David Wallace calls it his own “miraculous escape.” The AMA member and his family were among the 88,000 people who fled the Fort McMurray wildfire on May 3, 2016.
“We had to leave by bush,” he says. “My wife Arlene and I drove over this steep embankment and we had to launch the truck through a ditch to get it on the highway. It was a harrowing experience.”
The Wallaces’ adult children evacuated in their own vehicles. His son, Devon, went north; his daughter, Breanna, headed south from downtown Fort McMurray. “She was coming up the hill, through the flames, following a big tanker truck, crying and talking on the phone with me,” David recalls. “But she made it through and we all got together. We initially evacuated to Saprae Creek, a small community out of town. From there, we evacuated to Athabasca.”
Though the Wallaces managed to get out, they lost their home and belongings in the fire. The Insurance Bureau of Canada called it the costliest insured natural disaster in Canadian history, with estimated damages of $3.58 billion. More than 40,000 claims were filed: 25,499 residential property, 4,151 commercial, and 14,444 automobile claims in all.
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Within days of fleeing Fort McMurray, the Wallaces received a cheque from AMA Insurance to cover their immediate living expenses. David and Arlene then spent the next month living in a fifth-wheel trailer at the Bonet Ranch in Athabasca while waiting for the go-ahead to reenter Fort McMurray. They spent their time putting together a meticulous inventory of the contents of their destroyed home.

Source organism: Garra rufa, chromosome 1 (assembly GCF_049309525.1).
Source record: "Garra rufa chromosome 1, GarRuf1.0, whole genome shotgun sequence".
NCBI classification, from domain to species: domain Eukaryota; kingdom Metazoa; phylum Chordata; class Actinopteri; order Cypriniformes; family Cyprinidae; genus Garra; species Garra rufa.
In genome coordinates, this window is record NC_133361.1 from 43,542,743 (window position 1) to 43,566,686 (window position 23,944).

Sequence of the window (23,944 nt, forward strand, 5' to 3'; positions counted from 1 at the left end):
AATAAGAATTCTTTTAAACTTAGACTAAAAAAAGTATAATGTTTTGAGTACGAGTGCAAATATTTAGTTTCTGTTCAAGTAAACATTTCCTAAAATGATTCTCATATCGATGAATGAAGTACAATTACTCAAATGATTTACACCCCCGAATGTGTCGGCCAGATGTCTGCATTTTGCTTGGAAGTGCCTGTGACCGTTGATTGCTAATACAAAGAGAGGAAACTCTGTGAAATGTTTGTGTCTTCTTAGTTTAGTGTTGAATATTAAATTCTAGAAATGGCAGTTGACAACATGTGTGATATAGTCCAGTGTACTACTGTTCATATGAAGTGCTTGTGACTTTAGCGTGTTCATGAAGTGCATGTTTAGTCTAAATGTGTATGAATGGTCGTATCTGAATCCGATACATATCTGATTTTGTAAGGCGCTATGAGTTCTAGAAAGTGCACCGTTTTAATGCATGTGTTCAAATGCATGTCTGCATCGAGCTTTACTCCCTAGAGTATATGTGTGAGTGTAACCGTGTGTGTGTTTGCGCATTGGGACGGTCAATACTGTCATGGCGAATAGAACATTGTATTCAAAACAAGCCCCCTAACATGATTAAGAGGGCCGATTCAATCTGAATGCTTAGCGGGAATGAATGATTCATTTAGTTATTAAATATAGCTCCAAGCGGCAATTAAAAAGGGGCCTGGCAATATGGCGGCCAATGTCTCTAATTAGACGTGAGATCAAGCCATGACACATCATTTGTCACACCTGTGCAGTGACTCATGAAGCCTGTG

Whenever the family had concerns about how things were moving along with their file, there was an open line of communication with AMA Insurance. “All I had to do was phone or text and we got answers right away,” David says. Within a few months, the Wallace family received a settlement for their contents, allowing them to begin the long journey of rebuilding.
“AMA was there for us,” David adds. “We needed everything and they helped us get back on our feet again.”
On October 5, 2018, more than two years after the fire, the Wallaces moved into their newly built home in the Beacon Hill neighbourhood. David also recently replaced the vintage car he lost in the disaster—a 1974 Ford Gran Torino. Unfortunately, it wasn’t insured at the time; he’d just bought the car and was in the process of getting an appraisal.
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He now owns a 1976 Gran Torino, purchased from the same dealer south of the border. “He called me up and said, ‘I have another car and I want it for you,’” David says. “He gave me such a good deal on it, I couldn’t say no.”
David says life is finally returning to normal for his family and friends. Most of their neighbours have come back and houses line the streets again. “It took a little getting used to our new house,” he says. “But we’re quite settled in now. It’s beautiful.”